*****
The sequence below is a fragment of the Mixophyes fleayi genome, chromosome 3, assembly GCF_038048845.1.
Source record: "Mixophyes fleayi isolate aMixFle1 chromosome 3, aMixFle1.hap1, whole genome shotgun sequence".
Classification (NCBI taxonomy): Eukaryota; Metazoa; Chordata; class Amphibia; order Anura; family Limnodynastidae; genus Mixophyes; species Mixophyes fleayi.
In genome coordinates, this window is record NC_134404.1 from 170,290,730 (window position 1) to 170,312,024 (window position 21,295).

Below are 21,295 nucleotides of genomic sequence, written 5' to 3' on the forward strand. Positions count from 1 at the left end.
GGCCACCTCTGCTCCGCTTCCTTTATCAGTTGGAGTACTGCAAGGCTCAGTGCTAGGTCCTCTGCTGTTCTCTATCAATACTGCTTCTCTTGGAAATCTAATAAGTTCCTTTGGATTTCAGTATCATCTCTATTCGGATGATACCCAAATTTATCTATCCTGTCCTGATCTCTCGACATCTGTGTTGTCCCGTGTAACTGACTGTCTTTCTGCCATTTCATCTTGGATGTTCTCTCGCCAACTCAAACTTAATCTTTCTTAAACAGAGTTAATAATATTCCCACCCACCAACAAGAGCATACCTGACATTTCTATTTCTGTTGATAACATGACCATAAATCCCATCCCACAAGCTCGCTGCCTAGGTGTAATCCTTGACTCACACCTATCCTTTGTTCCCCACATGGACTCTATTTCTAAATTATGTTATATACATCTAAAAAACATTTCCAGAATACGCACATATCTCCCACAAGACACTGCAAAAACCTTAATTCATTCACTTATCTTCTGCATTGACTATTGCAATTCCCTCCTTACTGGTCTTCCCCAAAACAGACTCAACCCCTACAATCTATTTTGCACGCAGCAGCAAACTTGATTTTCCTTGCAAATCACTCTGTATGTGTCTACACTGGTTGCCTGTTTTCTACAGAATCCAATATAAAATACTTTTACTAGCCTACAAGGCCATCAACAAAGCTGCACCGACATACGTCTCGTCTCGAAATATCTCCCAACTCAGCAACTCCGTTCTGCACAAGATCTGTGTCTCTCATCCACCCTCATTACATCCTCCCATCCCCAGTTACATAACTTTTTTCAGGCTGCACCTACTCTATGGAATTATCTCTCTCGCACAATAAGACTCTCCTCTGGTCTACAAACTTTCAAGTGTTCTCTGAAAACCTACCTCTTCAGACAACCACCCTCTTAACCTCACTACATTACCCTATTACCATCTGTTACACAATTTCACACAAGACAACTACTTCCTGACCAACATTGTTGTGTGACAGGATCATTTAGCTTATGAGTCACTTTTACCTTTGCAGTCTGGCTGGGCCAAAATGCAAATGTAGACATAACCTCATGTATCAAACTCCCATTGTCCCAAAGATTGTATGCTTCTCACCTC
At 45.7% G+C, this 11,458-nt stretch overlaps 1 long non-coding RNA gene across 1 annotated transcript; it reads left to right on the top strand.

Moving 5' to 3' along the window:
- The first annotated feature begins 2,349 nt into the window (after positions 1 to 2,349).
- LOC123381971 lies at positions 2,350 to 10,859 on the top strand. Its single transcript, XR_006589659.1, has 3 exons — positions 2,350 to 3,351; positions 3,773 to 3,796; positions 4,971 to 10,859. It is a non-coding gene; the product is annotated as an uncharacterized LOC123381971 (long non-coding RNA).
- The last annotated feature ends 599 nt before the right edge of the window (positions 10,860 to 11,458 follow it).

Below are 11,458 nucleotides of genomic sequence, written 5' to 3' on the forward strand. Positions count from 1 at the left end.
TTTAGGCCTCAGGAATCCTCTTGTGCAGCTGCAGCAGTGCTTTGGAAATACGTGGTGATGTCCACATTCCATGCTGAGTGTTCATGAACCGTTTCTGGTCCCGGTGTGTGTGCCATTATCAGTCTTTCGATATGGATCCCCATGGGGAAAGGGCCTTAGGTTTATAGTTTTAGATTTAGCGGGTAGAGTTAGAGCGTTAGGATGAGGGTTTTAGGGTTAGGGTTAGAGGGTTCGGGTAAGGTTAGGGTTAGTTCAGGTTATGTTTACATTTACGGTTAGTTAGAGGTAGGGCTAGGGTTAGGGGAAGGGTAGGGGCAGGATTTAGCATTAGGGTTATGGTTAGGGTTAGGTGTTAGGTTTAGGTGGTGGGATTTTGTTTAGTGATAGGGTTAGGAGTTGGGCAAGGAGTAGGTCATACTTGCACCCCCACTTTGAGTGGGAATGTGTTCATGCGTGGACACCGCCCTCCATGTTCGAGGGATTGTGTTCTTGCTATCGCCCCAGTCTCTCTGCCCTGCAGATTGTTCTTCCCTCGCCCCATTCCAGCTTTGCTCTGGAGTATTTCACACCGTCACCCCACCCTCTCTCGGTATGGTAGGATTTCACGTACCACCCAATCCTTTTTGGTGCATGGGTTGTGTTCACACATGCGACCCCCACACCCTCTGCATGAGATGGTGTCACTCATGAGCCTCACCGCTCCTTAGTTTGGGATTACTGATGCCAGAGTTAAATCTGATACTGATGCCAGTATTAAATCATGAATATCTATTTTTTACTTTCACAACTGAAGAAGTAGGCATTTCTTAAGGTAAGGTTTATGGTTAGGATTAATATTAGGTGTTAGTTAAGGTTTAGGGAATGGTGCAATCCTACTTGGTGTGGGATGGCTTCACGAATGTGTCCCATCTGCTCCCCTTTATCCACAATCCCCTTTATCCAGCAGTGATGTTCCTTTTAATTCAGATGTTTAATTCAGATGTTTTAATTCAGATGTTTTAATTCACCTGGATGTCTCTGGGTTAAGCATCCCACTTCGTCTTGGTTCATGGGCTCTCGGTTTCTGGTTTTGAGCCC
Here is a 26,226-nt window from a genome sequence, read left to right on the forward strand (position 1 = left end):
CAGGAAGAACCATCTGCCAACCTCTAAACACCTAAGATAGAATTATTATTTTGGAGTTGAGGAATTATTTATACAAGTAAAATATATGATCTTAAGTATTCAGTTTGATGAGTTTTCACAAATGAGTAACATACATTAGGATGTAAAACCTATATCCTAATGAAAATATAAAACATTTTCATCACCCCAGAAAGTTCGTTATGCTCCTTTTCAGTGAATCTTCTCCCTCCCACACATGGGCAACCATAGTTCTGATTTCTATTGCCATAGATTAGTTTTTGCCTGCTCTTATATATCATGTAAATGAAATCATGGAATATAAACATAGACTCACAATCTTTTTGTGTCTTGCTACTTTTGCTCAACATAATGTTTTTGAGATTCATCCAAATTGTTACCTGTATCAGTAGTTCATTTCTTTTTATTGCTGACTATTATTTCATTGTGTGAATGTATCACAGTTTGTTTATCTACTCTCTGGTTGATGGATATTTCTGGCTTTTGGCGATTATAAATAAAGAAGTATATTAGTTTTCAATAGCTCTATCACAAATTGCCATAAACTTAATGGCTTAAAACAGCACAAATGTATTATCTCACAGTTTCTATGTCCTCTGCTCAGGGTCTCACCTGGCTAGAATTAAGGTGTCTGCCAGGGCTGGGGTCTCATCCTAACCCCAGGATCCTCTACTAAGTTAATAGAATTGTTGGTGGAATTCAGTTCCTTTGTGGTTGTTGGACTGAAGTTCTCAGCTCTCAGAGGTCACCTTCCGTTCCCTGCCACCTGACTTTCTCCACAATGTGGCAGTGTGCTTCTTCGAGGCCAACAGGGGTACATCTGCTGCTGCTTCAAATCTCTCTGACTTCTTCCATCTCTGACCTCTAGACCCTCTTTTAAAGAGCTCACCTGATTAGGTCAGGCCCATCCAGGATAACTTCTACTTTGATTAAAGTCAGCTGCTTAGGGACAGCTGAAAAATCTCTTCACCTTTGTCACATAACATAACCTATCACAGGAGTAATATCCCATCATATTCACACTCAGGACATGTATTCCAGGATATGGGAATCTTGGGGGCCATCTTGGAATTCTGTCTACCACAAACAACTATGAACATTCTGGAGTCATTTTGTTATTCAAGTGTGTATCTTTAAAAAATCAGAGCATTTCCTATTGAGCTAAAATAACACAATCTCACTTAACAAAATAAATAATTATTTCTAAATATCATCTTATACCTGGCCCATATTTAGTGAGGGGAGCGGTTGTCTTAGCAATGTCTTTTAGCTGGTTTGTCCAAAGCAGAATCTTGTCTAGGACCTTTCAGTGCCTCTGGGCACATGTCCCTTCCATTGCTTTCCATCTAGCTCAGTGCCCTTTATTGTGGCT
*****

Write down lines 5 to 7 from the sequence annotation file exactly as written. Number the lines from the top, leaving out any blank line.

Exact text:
Below are 21,295 nucleotides of genomic sequence, written 5' to 3' on the forward strand. Positions count from 1 at the left end.
GGCCACCTCTGCTCCGCTTCCTTTATCAGTTGGAGTACTGCAAGGCTCAGTGCTAGGTCCTCTGCTGTTCTCTATCAATACTGCTTCTCTTGGAAATCTAATAAGTTCCTTTGGATTTCAGTATCATCTCTATTCGGATGATACCCAAATTTATCTATCCTGTCCTGATCTCTCGACATCTGTGTTGTCCCGTGTAACTGACTGTCTTTCTGCCATTTCATCTTGGATGTTCTCTCGCCAACTCAAACTTAATCTTTCTTAAACAGAGTTAATAATATTCCCACCCACCAACAAGAGCATACCTGACATTTCTATTTCTGTTGATAACATGACCATAAATCCCATCCCACAAGCTCGCTGCCTAGGTGTAATCCTTGACTCACACCTATCCTTTGTTCCCCACATGGACTCTATTTCTAAATTATGTTATATACATCTAAAAAACATTTCCAGAATACGCACATATCTCCCACAAGACACTGCAAAAACCTTAATTCATTCACTTATCTTCTGCATTGACTATTGCAATTCCCTCCTTACTGGTCTTCCCCAAAACAGACTCAACCCCTACAATCTATTTTGCACGCAGCAGCAAACTTGATTTTCCTTGCAAATCACTCTGTATGTGTCTACACTGGTTGCCTGTTTTCTACAGAATCCAATATAAAATACTTTTACTAGCCTACAAGGCCATCAACAAAGCTGCACCGACATACGTCTCGTCTCGAAATATCTCCCAACTCAGCAACTCCGTTCTGCACAAGATCTGTGTCTCTCATCCACCCTCATTACATCCTCCCATCCCCAGTTACATAACTTTTTTCAGGCTGCACCTACTCTATGGAATTATCTCTCTCGCACAATAAGACTCTCCTCTGGTCTACAAACTTTCAAGTGTTCTCTGAAAACCTACCTCTTCAGACAACCACCCTCTTAACCTCACTACATTACCCTATTACCATCTGTTACACAATTTCACACAAGACAACTACTTCCTGACCAACATTGTTGTGTGACAGGATCATTTAGCTTATGAGTCACTTTTACCTTTGCAGTCTGGCTGGGCCAAAATGCAAATGTAGACATAACCTCATGTATCAAACTCCCATTGTCCCAAAGATTGTATGCTTCTCACCTC
At 45.7% G+C, this 11,458-nt stretch overlaps 1 long non-coding RNA gene across 1 annotated transcript; it reads left to right on the top strand.